National Fisherman

At Ross Mullins' home in Cordova, Alaska, you have to slam the front door extra hard to make it close. The former commercial fisherman lives in a small wood-frame house that's in need of repair. Some of the windows are cracked and he leaves the water faucets dripping to protect uninsulated pipes from the harsh Alaskan winter.
 
When the Exxon Valdez oil tanker ran aground and started leaking oil 25 years ago, the disaster drastically changed the fishing industry in Prince William Sound, Alaska. Mullins has never recovered from that blow.
 
"I figure my own net worth going into '89 was around $1.5 million," Mullins says.
 
He was in his mid-50s, prime earning years, when the spill wiped out herring and other fisheries.
 
"My net worth today is, I would say, minus $100,000," Mullins says. "That's the nutshell right there."
 
His story begins 18 years before the Exxon Valdez oil spill, when he and other Cordova fishermen were fighting the proposed trans-Alaska pipeline that would bring oil tankers to their fishing waters.
 
He has an old clip from the CBS Evening News that shows a young Mullins standing on a pier, warning of economic collapse should there be an oil spill in Prince William Sound.
 
"This town would no longer continue to exist in my mind," he said in the video. 
 
Read the full story at Northwest Public Radio>>

National Fisherman Live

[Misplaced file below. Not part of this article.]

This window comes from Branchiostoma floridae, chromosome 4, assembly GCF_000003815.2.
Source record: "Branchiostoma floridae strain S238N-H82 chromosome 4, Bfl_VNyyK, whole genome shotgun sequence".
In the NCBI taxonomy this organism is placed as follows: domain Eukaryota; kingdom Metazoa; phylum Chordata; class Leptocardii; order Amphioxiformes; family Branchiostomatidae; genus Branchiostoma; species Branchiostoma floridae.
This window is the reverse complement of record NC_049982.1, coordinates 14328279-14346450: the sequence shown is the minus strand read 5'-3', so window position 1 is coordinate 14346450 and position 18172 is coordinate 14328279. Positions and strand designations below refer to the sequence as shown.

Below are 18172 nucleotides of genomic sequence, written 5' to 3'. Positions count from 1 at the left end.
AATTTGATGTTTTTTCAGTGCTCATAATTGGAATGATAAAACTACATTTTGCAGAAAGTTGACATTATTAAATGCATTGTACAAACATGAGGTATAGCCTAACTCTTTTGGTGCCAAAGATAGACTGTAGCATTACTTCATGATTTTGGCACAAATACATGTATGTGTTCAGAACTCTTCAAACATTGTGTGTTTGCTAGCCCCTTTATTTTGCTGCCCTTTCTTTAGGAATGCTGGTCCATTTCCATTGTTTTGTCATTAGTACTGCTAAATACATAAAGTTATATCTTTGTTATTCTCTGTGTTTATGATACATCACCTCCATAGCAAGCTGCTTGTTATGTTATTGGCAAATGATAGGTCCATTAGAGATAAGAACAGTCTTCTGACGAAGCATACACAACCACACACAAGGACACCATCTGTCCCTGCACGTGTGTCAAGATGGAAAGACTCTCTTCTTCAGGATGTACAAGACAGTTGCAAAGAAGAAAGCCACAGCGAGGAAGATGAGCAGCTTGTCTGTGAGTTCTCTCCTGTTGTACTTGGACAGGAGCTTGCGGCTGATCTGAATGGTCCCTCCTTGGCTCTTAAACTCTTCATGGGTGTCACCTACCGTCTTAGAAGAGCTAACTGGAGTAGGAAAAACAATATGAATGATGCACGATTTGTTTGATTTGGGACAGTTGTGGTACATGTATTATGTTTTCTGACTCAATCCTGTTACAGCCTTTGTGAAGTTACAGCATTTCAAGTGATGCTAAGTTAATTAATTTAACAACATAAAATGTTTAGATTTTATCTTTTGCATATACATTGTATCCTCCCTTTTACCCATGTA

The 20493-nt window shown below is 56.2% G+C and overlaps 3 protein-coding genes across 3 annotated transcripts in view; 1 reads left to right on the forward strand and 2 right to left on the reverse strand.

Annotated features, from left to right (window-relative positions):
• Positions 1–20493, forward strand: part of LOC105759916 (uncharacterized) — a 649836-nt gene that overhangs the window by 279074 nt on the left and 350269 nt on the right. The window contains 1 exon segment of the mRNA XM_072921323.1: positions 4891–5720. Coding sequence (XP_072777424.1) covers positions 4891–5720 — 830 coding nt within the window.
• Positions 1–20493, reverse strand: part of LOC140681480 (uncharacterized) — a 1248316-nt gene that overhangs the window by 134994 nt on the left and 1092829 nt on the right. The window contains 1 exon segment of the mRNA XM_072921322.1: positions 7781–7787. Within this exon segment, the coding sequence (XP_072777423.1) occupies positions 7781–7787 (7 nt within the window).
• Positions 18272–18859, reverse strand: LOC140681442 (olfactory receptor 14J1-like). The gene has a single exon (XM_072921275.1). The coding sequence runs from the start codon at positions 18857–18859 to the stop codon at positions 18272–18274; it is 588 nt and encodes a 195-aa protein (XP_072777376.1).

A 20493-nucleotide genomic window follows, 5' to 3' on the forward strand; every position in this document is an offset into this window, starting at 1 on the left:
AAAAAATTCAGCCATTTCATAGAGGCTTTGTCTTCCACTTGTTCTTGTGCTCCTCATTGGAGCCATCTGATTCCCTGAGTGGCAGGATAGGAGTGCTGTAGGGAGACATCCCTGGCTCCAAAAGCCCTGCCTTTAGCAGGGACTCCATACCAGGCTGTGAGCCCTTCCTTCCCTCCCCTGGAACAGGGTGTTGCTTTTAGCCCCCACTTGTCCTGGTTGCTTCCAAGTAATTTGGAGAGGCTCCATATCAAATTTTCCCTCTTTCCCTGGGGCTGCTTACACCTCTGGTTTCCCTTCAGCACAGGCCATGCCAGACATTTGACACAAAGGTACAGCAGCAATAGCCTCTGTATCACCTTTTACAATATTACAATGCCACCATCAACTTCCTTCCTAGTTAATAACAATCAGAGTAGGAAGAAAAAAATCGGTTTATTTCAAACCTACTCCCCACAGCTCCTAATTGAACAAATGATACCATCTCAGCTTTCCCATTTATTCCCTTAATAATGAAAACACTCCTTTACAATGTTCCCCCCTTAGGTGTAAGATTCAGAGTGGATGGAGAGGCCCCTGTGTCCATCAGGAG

National Fisherman Live: 3/10/15

In this episode, Online Editor Leslie Taylor talks with Mike McLouglin, vice president of Dunlop Industrial and Protective Footwear.

National Fisherman Live: 2/24/15

In this episode:

March date set for disaster aid dispersal
Oregon LNG project could disrupt fishing
NOAA tweaks gear marking requirement
N.C. launches first commercial/recreational dock
Spiny lobster traps limits not well received

Inside the Industry

SeaShare, a non-profit organization that facilitates donations of seafood to feed the hungry, announced on Wednesday, July 29 that it had partnered up with Alaska seafood companies, freight companies and the Coast Guard, to coordinate the donation and delivery of 21,000 pounds of halibut to remote villages in western Alaska. 

On Wednesday, the Coast Guard loaded 21,000 pounds of donated halibut on its C130 airplane in Kodiak and made the 634-mile flight to Nome.

Read more...

The New England Fishery Management Council  is soliciting applications for seats on the Northeast Trawl Survey Advisory Panel and the deadline to apply is July 31 at 5:00 p.m.

The panel will consist of 16 members including members of the councils and the Atlantic States Fishery Commission, industry experts, non-federal scientists and Northeast Fisheries Science Center scientists. Panel members are expected to serve for three years.

Read more...
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